An Income Tax raises a lot of money fast.  That’s why the British did it around 1800 to defeat Napoleon.  But then they let it die.  The Empire became the powerhouse for prosperity … well, until other factors caused its demise.

Lincoln used an Income Tax to raise a lot of money fast to put down ‘the rebellion’.  It was challenged in Court but before it could be decided, the Civil War was over, the tax lapsed and the Court said, “what tax?”  No decision was given.

But it is important to grasp that the challenge was based on the definition of DIRECT TAX. 

A DIRECT TAX is a tax directly on a person or his property, simply for existing.  For instance, your county property tax on your home is a Direct Tax.  The greater the value of your house, the greater the tax.

A state tax on businesses, based on the value of their inventory – the Inventory Tax – is a Direct Tax.  The more stock your store has on hand, the more tax your neighborhood furniture store, grocery store, every store, pays.  

The Constitution says DIRECT TAXES are to be done only by person – each parson pays a buck, or 10 or 100.  The General government (as the Founders called the new government being created by the Constitution) would not tax a person for existing, or his stuff.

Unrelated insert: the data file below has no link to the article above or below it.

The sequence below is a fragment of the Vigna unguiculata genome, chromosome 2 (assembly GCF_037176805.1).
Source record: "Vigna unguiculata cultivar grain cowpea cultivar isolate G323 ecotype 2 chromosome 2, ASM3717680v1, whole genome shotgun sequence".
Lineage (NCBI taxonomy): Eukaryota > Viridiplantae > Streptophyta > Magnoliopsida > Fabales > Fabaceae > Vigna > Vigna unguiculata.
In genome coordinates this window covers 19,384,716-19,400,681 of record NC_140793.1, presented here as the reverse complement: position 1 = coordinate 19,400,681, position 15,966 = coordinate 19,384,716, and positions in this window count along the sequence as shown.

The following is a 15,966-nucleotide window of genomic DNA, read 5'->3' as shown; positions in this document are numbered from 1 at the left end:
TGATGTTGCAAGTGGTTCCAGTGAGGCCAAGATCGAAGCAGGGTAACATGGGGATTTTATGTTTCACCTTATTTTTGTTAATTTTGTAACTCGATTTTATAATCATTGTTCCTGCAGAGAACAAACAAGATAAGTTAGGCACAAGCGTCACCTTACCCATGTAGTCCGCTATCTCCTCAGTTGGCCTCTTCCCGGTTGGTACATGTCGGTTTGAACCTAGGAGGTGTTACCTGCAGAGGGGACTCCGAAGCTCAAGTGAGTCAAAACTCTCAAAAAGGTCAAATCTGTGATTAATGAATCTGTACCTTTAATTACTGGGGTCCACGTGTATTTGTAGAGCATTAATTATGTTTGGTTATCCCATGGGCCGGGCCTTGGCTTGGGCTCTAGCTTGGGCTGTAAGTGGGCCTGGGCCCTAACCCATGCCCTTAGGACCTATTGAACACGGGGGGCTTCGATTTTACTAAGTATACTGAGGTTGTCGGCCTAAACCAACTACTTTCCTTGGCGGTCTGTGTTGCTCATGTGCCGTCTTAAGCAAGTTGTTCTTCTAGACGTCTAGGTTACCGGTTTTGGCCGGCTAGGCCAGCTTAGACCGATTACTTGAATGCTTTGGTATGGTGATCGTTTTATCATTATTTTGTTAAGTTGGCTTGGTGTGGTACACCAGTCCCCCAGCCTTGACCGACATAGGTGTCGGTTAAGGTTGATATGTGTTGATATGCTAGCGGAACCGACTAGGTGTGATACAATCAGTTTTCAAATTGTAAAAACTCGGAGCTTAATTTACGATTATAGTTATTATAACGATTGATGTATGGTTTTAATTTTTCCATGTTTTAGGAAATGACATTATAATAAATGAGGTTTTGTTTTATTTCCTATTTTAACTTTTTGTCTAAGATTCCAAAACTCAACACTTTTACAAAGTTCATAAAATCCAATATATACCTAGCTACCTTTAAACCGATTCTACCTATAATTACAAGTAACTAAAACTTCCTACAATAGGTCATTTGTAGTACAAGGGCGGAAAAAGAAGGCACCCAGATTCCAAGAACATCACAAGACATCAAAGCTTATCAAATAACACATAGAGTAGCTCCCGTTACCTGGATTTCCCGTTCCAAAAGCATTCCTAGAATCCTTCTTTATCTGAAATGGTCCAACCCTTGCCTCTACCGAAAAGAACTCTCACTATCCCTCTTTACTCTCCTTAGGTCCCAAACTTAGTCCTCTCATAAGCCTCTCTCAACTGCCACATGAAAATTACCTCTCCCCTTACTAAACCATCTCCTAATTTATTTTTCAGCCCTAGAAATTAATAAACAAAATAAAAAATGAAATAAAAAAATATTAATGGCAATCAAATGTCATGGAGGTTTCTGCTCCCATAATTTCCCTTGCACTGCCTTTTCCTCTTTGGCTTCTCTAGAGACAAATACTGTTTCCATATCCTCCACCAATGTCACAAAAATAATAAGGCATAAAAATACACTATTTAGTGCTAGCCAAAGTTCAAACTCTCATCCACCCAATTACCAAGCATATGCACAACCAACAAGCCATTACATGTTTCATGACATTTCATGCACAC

But if the General Government felt the need to do so, they would have to ‘apportion’ it among the ‘several States’ in the same way members of the House of Representatives are ‘apportioned’.  So if the census says a state has a million people, they have to pay a million bucks.  Another state has two million, that state pays two million.  


A few decades after the “War of the Rebellion” (as it is known in the Library of Congress), Marxism spread through Europe.  It spawned a Progressive movement here.  The General Government (now called the Federal Government), passed another Income Tax in 1894.

The same challenge was made.  It moved quickly through the courts.  In 1895, in Pollock v. Farmers' Loan & Trust Company, 158 U.S. 601, income tax was determined to be a Direct Tax.  A tax on income was unconstitutional because it was not apportioned, etc. 


Progressives went to work -- after all, a progressive income tax is one of the planks of the Communist Manifesto.  They cajoled and promised and propagandized.  In 1913, the 16th Amendment was adopted:

The Congress shall have power to lay and collect taxes on incomes, from whatever source derived, without apportionment among the several States, and without regard to any census or enumeration.

The amendment only redefined Income Tax as not-a-direct-tax.  Many problems are in our current Income tax:

  • Certain income is preferred, the product of crony capitalism and social engineering
  • The rates go up the more income, reducing the incentive to produce more
  • Additional income is funneled into government-preferred endeavors (see above regarding social engineering)
  • Production is reduced and therfore
  • Wealth is reduced.
  • The government controls all and becomes the Father of us all.

Getting rid of the income tax is intellectually simple but politically difficult:

Amendment XX: The 16th Article of amendment to this Constitution is repealed. 

Politically, that will require turning the current power structure of out General Government upside down.

Turning the Government upside down is the next blog …

© 2016 John Chambers